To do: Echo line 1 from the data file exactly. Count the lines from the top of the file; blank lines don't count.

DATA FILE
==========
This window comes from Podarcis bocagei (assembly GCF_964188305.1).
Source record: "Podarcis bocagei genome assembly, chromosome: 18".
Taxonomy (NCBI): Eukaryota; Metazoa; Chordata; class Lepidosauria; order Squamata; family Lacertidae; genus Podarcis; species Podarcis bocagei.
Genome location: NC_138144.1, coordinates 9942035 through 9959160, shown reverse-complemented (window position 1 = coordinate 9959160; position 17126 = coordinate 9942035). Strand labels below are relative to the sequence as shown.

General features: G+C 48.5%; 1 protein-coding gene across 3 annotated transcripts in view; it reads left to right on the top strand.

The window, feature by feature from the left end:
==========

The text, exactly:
This window comes from Podarcis bocagei (assembly GCF_964188305.1).